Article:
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Monday, February 11, 2013

Review Board Wanted Suspension, Anger Management for Chasse Cop in Road Rage Case; Chief Gave Him a Letter

Posted by Denis C. Theriault on Mon, Feb 11, 2013 at 1:14 PM

It's fitting this comes out the same week Alien Boy: The Life and Death of James Chasse makes its debut at the Portland International Film Festival. The Mercury has obtained new information about a very public gun-waving road-rage incident involving Sergeant Kyle Nice, one of the officers who waved off an ambulance ride that might have saved Chasse's life.

Despite being urged by all five Police Review Board members to suspend Nice without pay (with four members voting for at least 40 hours) and also require anger management classes, Police Chief Mike Reese took it easier on Nice and handed out, instead, a letter of reprimand.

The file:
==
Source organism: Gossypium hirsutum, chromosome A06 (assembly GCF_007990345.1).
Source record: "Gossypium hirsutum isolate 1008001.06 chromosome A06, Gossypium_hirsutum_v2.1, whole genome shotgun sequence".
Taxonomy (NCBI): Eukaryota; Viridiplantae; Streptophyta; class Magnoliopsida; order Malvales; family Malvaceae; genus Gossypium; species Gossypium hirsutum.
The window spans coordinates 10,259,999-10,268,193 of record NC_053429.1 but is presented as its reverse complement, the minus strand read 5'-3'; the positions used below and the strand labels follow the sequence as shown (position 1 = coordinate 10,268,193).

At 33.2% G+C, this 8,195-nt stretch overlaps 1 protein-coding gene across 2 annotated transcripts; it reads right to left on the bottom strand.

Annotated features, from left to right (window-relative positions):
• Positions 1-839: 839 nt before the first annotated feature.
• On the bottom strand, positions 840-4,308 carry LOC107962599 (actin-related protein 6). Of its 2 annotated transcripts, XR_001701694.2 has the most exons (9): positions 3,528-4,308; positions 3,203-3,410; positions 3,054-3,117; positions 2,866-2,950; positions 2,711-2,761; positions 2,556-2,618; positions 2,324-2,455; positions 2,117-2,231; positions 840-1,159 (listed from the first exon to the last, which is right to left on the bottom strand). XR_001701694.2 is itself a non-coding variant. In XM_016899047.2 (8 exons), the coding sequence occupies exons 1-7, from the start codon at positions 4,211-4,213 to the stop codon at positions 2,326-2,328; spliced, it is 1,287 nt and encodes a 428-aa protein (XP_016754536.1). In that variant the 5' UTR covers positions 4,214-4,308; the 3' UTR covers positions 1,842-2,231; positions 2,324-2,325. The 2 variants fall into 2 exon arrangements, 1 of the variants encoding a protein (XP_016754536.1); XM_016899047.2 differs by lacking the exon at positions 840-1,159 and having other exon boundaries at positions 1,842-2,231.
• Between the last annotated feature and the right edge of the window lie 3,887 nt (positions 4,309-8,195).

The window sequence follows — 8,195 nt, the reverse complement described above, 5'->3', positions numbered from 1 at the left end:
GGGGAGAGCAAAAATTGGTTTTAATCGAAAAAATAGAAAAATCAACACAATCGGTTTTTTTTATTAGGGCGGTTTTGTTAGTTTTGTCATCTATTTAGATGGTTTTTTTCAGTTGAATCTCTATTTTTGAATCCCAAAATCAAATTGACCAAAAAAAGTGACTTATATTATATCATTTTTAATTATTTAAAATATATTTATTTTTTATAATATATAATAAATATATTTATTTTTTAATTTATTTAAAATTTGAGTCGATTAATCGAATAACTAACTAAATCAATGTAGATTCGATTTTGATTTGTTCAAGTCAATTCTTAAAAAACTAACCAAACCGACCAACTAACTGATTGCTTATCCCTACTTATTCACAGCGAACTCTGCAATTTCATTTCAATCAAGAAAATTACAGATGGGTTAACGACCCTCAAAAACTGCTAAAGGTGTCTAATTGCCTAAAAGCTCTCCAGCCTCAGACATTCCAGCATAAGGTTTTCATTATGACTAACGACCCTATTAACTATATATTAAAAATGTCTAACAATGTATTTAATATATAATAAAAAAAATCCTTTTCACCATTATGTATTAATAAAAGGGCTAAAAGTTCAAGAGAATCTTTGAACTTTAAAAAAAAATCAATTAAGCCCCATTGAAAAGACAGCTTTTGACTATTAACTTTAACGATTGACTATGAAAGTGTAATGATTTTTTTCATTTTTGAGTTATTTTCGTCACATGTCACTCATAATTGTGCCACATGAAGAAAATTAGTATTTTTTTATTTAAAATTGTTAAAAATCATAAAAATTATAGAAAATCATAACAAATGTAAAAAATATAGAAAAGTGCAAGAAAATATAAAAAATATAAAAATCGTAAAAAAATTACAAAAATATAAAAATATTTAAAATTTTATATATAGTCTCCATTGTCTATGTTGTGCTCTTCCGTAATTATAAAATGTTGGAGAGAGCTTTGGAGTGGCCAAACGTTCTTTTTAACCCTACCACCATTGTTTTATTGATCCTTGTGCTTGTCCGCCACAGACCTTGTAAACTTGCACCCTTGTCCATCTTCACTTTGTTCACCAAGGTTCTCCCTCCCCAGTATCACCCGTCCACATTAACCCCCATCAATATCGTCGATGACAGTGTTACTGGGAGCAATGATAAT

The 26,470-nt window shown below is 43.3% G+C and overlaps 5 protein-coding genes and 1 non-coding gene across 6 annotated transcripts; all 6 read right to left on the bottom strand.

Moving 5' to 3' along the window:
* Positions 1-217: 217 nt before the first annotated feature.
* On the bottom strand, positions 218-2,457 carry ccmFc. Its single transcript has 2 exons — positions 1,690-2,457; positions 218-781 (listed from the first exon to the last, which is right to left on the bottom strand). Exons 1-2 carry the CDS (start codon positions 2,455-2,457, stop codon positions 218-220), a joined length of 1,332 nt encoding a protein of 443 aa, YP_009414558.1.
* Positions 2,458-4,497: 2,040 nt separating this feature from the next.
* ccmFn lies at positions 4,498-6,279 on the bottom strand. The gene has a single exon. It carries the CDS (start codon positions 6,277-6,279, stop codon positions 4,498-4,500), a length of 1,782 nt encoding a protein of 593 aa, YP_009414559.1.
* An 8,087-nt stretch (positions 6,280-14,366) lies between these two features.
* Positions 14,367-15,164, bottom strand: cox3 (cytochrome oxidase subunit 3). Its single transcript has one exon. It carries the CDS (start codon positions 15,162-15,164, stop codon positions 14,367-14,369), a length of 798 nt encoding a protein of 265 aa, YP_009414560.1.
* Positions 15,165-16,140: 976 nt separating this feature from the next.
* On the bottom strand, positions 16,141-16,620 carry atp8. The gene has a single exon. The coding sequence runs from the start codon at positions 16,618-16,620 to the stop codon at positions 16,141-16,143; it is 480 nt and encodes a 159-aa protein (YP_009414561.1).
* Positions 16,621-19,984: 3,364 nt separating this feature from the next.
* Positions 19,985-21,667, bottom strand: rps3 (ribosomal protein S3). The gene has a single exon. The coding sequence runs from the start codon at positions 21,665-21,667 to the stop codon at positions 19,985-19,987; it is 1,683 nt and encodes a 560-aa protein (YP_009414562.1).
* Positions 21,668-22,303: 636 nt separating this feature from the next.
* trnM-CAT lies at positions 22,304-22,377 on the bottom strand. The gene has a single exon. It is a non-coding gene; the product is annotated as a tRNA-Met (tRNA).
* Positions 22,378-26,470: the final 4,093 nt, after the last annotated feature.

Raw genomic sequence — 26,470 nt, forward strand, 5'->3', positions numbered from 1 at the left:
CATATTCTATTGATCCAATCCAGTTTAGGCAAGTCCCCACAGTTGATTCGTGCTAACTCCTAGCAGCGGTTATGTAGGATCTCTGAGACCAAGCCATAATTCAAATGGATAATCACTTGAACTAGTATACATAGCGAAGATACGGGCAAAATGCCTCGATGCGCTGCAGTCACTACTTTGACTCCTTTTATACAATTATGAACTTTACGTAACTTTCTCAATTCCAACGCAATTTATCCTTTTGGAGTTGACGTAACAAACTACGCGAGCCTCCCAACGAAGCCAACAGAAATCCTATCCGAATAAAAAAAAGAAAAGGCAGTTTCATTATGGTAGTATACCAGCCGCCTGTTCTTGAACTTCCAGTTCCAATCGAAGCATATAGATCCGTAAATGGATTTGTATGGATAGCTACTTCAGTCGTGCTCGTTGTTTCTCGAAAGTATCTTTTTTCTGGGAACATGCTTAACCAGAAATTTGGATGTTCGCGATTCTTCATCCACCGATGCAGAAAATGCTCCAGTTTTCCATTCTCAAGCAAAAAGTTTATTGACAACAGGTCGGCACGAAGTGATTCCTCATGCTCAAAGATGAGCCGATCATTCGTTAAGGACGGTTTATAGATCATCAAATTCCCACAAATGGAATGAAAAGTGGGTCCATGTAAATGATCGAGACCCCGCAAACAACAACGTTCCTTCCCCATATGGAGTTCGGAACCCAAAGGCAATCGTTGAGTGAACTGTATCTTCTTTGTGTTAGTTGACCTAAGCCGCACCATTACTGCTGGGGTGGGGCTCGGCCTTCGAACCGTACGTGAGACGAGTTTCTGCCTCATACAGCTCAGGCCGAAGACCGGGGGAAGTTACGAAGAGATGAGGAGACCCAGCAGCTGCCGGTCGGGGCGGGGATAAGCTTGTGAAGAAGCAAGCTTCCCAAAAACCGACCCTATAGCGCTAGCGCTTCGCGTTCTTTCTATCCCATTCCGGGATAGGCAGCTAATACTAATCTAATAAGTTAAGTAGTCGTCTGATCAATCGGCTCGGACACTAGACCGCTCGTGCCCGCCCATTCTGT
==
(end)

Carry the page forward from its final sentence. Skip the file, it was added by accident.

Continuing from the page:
That's just one more nugget tucked inside an exclusive Mercury database, obtained through a records request, comparing Police Review Board findings against whatever discipline the chief actually ordered. Last week, we reported that Reese set aside calls to terminate two more officers, besides the demoted Lieutenant Todd Wyatt, who had been found untruthful by the PRB.

In its deliberations on Nice's road-rage case, the board was especially clear about his anger issues. It's unclear whether Reese's letter required anger management counseling.

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Nice has been among the police bureau's most controversial officers. He went back on street duty in September only to be photographed, several weeks later, pepper-spraying teenagers during an unpermitted march against school budget cuts. He was suspended two weeks in the Chasse case, but just for not insisting on medical care, and even that suspension was overturned in arbitration. He was accused of intimidating a jailed protester in 2007.

A fellow cop, Thomas Brennan, had complained about Nice and his anger issues to Reese (still just Central Precinct commander) before the road-rage case. Brennan wound up suing the city and the police bureau after Reese—in a very unusual move—transferred Brennan to the bureau's evidence warehouse.

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